Say goodbye to the short lived corn stove boom...

PostBy: gambler On: Fri Feb 09, 2007 1:25 am

Keyman, I am very satisfied with the corn heat. My stove produces about a 3lb coffee can full of ashes a week and also I have a clinker stove instead of a stirrer stove so out of a ton of corn I end up with about a coal hod full of clinker(fused minerals from the corn) that once they are removed from the stove on a daily basis they draw moisture from the air and become very crumbly they turn into a fine powder. The downside with burning corn is the stove needs to have the heat exchanger tube brushed out once every two weeks and the ashes vacuumed from the fire box every week and with the clinker type stove removing the clinker every 12-24 hrs depending on the amount of corn burned. Plus when the weather is cold like it is now I can not go 24 hrs on a hopper of corn and my stove has a large hopper (115 lbs) I can also burn other grains in my stove but the only other grain that I have burned is wheat. But you can also burn rye, barley, and oats but from what I hear oats give you a lot more ash. I have also burned some old dog food and it burned well but did not produce the amount of heat that corn does. Most stoves run in the 30k-40k btu input range but I have one of the larger stoves out there and it is 60k btu input. If you want a higher btu then you have to step up to a furnace or a boiler. As of now I have the 60k btu corn stove, a wood burning fireplace insert, a 110k btu gas furnace and a 36k btu ventless gas heater in the basement so I thought a coal stove would be a nice addition to my collection. My wife tells me I have a stove fetish. But I tell her that I like the multi-fuel capability. I hope this answered some of your questions.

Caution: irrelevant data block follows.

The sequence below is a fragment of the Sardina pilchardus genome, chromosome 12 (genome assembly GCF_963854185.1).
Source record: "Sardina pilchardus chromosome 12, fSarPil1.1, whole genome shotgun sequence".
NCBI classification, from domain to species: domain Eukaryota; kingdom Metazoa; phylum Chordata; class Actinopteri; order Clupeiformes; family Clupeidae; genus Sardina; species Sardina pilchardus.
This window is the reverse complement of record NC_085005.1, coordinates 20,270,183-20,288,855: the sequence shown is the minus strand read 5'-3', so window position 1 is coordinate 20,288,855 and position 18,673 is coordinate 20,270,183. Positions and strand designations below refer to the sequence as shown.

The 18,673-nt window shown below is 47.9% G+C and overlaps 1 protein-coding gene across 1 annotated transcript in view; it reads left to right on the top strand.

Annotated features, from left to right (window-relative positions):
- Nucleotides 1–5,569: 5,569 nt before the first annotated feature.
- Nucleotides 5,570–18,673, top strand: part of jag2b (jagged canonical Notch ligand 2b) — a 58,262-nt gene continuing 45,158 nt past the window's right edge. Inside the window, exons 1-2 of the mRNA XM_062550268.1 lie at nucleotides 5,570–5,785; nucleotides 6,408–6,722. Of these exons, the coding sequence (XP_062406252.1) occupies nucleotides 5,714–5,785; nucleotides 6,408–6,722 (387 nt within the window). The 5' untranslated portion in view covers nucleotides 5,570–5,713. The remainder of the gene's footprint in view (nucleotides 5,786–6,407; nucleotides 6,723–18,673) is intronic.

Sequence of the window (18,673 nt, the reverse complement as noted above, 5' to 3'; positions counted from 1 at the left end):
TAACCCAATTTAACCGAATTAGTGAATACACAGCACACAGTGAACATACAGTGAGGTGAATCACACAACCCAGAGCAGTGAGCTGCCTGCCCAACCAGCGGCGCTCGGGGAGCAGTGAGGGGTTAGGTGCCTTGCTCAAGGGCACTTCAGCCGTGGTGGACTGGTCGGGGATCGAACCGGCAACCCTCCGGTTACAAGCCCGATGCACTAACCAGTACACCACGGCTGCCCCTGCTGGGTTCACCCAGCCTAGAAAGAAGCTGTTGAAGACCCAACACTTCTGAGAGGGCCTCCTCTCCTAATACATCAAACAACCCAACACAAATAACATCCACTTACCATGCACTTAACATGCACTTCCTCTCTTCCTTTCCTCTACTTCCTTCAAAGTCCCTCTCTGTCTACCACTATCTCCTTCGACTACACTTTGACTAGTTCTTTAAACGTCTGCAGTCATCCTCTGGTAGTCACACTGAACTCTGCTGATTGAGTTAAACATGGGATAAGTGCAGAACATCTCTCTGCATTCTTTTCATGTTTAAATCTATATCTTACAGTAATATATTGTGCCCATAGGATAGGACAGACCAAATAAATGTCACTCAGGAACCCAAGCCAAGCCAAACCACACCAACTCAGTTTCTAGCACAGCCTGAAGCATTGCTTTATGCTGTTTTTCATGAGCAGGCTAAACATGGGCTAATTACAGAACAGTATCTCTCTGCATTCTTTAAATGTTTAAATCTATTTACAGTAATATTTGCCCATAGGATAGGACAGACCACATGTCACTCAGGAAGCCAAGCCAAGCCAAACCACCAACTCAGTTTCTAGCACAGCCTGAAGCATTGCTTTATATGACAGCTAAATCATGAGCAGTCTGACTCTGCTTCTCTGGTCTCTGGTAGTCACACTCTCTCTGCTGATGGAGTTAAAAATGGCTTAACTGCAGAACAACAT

Stove/Furnace Make: Leisure Line
Stove/Furnace Model: Pioneer